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UN human rights chief calls for investigations into deaths in Tunisia

GENEVA (12 January 2011) – The UN High Commissioner for Human Rights Navi Pillay on Wednesday urged the government of Tunisia to ensure that its security forces cease using excessive force against demonstrators, and to launch transparent and credible investigations into the deaths that have taken place during recent protests against price increases, limited employment opportunities, alleged corruption and limitations on fundamental rights and freedoms.

The official government figure for the number killed over the weekend of 8-9 January stands at 21, with reputable human rights organizations reporting even higher numbers. While the situation escalated over the weekend, deaths were also reported in preceding weeks. The demonstrations, which began on 17 December, are continuing across the country.

“Whatever the precise total, I am extremely concerned about the very high number of people killed in Tunisia in recent weeks,” Pillay said. “It is essential that basic international human rights norms and guidelines governing the use of firearms are urgently and strictly adhered to.”

“Reports suggest that the majority of protests have been peaceful in nature, and that security forces reacted with excessive force in breach of international standards. It is imperative that the Government launch a transparent, credible and independent investigation into the violence and killings. If there is evidence that members of the security forces have used excessive force, or conducted extra-judicial killings, they must be arrested, tried and – if found guilty of offences – punished according to the law. It is essential that justice is done, and is seen to be done.”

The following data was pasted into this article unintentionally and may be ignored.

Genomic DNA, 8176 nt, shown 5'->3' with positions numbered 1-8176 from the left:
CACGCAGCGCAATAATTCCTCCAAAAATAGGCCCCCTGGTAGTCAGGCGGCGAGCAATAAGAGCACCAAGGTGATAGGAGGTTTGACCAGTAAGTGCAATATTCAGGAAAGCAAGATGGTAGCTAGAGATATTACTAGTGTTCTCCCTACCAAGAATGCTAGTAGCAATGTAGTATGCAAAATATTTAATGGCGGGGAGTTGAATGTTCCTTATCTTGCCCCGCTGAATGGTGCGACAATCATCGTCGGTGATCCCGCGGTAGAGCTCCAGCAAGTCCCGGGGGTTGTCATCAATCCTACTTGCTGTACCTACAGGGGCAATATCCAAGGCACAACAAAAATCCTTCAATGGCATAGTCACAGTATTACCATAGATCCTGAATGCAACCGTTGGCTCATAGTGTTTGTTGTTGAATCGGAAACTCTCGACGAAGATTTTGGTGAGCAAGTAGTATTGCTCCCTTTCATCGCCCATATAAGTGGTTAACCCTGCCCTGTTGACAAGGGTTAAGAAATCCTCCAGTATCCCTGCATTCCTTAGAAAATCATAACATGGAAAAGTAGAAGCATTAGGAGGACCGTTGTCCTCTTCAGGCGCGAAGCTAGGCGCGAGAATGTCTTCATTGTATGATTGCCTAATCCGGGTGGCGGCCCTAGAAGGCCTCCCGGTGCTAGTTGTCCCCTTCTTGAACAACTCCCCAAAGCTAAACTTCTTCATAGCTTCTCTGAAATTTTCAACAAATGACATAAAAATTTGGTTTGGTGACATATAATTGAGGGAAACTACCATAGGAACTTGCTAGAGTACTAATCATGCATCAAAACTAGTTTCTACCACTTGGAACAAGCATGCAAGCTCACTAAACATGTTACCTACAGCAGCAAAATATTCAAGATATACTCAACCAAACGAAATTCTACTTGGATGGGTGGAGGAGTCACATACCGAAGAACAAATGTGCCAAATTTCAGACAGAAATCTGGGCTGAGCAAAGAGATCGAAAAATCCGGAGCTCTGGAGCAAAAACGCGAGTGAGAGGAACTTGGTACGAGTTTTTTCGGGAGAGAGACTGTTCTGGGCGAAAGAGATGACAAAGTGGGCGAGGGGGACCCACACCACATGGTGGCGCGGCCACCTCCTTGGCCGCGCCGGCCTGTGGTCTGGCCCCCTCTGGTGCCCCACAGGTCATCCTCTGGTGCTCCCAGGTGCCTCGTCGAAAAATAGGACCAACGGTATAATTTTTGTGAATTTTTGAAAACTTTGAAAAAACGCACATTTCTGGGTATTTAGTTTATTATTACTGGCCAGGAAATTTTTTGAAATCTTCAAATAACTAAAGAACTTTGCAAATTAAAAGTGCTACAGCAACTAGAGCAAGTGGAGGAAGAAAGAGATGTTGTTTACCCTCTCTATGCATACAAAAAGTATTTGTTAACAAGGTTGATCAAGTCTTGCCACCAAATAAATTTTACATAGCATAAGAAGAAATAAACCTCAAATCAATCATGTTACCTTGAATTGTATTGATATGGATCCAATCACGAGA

Pillay also expressed concern about reports of widespread arrests, including of human rights defenders and bloggers advocating fundamental human rights principles such as freedom of expression, as well as reports of torture and ill-treatment of detainees in Tunisia. “While it is correct that people should be arrested if there is evidence they have committed crimes such as violence or arson, no one should be arrested or harassed for standing up for human rights,” she said. “Human rights defenders and bloggers, arrested solely for their peaceful activities, must be released immediately.”

She urged the government to respond to the underlying causes of the unrest and enact policies to ameliorate economic hardship and to lift severe limitations on freedoms of assembly, opinion and expression, as well as association.

OHCHR Country Page – Tunisia: http://www.ohchr.org/EN/Countries/MENARegion/Pages/TNIndex.aspx

Learn more about the UN High Commissioner for Human Rights, Navi Pillay: http://www.ohchr.org/EN/AboutUs/Pages/HighCommissioner.aspx

For more information or interviews, please contact OHCHR spokesperson Rupert Colville (phone + 41 22 917 9767 / email: rcolville@ohchr.org)